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Kander to skip convention, continues to support Clinton after FBI investigation


JEFFERSON CITY, Mo. – Despite his continued support for Democratic presumptive nominee Hillary Clinton, Secretary of State Jason Kander will not be attending the Democratic National Convention in Philadelphia next week.

Kander, who announced he would be skipping the event because of a scheduling conflict, joins U.S. Sen. Roy Blunt in skipping his party’s national convention. The two will face off in November for Blunt’s seat.

“Due to the number of events we have in Missouri next week, Jason won’t be able to make it to the convention,” said Kander spokesperson Anne Feldman. “He was looking forward to supporting Missouri’s delegates in Philadelphia but will make sure to catch up with them when they come home.”

In May, McClatchey reported that Kander would attend the convention, whose date was set in January of 2015.

“There are Missourians who are delegates to the convention,” Kander said at the time. “I’m going to go and support them.”


While Kander is now skipping the event, it doesn’t appear to be a distancing from Clinton, who would be the most unpopular major party nominee ever if not for her opponent Donald J. Trump.

One key factor in Clinton’s unpopularity has been an email scandal where she did business as secretary of state on private servers. Earlier this month, the FBI released the critical results of a probe into Clinton’s use of the server.

“Although we did not find clear evidence that Secretary Clinton or her colleagues intended to violate laws governing the handling of classified information, there is evidence that they were extremely careless in their handling of very sensitive, highly classified information,” said James Comey, director of the FBI, about the investigation.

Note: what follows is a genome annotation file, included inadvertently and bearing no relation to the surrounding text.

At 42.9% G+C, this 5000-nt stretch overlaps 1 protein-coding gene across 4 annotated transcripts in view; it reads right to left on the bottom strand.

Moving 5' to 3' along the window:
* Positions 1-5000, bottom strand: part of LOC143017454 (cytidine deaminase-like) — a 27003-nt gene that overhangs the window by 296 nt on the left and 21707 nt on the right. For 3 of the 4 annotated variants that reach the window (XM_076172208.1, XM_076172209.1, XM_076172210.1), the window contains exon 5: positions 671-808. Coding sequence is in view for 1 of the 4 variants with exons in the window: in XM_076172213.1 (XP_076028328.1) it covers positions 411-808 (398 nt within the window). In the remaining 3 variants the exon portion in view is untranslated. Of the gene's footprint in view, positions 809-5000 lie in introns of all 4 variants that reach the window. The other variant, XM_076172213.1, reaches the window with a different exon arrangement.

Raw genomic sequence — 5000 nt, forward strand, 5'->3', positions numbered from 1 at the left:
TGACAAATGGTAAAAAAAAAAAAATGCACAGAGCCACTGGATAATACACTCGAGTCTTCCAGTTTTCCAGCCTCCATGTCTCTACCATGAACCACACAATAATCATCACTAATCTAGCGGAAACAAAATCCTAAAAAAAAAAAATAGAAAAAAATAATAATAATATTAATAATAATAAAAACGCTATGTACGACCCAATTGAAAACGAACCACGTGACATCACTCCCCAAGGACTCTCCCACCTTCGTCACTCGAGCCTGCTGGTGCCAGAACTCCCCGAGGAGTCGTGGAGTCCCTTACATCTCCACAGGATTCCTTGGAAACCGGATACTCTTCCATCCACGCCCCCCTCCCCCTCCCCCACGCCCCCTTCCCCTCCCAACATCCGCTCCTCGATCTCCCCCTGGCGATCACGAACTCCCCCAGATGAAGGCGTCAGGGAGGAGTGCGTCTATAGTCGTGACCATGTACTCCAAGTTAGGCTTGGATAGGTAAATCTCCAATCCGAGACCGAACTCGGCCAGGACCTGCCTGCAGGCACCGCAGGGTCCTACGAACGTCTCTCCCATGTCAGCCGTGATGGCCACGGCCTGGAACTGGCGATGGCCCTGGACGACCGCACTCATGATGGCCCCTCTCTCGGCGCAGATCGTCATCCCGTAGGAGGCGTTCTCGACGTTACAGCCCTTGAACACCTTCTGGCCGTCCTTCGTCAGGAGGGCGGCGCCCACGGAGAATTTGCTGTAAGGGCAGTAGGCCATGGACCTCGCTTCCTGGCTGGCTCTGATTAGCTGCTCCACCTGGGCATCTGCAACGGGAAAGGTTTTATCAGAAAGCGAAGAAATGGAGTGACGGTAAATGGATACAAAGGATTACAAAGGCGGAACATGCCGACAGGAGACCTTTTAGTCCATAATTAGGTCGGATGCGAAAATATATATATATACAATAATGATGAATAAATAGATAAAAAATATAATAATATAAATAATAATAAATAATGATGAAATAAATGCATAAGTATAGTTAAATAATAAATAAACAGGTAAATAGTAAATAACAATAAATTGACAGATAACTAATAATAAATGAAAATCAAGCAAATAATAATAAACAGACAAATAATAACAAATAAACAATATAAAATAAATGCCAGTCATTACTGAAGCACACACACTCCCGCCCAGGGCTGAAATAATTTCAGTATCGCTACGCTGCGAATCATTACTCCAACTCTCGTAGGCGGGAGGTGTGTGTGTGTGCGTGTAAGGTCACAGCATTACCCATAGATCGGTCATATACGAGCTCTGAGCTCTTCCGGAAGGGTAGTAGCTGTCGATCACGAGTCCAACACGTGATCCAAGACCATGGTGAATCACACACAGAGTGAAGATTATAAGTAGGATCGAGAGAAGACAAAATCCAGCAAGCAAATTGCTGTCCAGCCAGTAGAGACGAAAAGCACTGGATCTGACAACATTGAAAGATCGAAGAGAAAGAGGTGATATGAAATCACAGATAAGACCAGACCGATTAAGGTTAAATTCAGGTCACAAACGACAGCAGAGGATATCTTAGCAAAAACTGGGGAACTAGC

Blunt has sought to tie Kander to Clinton over the scandal.

While the probe damaged Clinton’s credibility in some polls, Feldman reiterated Kander’s support for the nominee.

“This was purely a scheduling decision, nothing more, as Jason attended an event with Secretary Clinton in St. Louis just last week and looks forward to her fighting for Missouri’s 10 electoral votes this fall,” she said.

At that St. Louis fundraiser, Kander said Clinton earned his respect when he was serving in Afghanistan, where he served in the intelligence division.

“I want to make sure that the next president is someone who is ready to be commander-in-chief from day one and keep this country safe,” he said about Clinton. “Secretary Clinton understands that America is at its best when our middle class is at its strongest and that’s why I’m with her.”

For the last two quarters, the candidates have been neck-and-neck in fundraising. Kander beat Blunt for the last time in April while Blunt outraised Kander $2.3 million to $1.75 million in July quarterly reports released last week.

Missouri candidates have a history of missing the national convention. Democratic U.S. Sen. Claire McCaskill skipped the Democratic National Convention in 2012 when she was running for re-election.

Both Kander and Blunt have been spending more time campaigning in Missouri as polling shows the race tightening. Public Policy Polling showed the race within the margin of error at an event in St. Louis last week. At the same time, the poll showed Trump leading Clinton by 10 percentage points in the state. The PPP poll from Blunt’s 2010 election was 10 points off from the final election results.